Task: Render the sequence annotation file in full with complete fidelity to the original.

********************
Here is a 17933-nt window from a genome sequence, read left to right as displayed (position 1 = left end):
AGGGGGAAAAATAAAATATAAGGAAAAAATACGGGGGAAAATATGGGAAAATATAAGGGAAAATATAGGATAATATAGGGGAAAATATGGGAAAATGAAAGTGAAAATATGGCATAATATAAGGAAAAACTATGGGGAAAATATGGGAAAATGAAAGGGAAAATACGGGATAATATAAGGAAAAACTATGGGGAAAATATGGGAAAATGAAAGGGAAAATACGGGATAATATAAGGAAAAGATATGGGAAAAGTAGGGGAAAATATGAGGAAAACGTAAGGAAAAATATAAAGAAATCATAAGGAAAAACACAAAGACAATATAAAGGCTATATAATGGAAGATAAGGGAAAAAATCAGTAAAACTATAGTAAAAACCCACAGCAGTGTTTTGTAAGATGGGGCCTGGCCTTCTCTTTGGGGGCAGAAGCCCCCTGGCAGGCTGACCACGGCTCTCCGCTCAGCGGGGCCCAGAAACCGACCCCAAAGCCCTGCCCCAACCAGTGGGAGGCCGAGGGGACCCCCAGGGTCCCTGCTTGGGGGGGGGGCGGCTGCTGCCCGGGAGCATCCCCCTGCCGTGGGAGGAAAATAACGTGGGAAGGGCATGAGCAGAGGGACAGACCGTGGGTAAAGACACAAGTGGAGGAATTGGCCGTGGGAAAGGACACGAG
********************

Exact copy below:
Here is a 17933-nt window from a genome sequence, read left to right as displayed (position 1 = left end):
AGGGGGAAAAATAAAATATAAGGAAAAAATACGGGGGAAAATATGGGAAAATATAAGGGAAAATATAGGATAATATAGGGGAAAATATGGGAAAATGAAAGTGAAAATATGGCATAATATAAGGAAAAACTATGGGGAAAATATGGGAAAATGAAAGGGAAAATACGGGATAATATAAGGAAAAACTATGGGGAAAATATGGGAAAATGAAAGGGAAAATACGGGATAATATAAGGAAAAGATATGGGAAAAGTAGGGGAAAATATGAGGAAAACGTAAGGAAAAATATAAAGAAATCATAAGGAAAAACACAAAGACAATATAAAGGCTATATAATGGAAGATAAGGGAAAAAATCAGTAAAACTATAGTAAAAACCCACAGCAGTGTTTTGTAAGATGGGGCCTGGCCTTCTCTTTGGGGGCAGAAGCCCCCTGGCAGGCTGACCACGGCTCTCCGCTCAGCGGGGCCCAGAAACCGACCCCAAAGCCCTGCCCCAACCAGTGGGAGGCCGAGGGGACCCCCAGGGTCCCTGCTTGGGGGGGGGGCGGCTGCTGCCCGGGAGCATCCCCCTGCCGTGGGAGGAAAATAACGTGGGAAGGGCATGAGCAGAGGGACAGACCGTGGGTAAAGACACAAGTGGAGGAATTGGCCGTGGGAAAGGACACGAG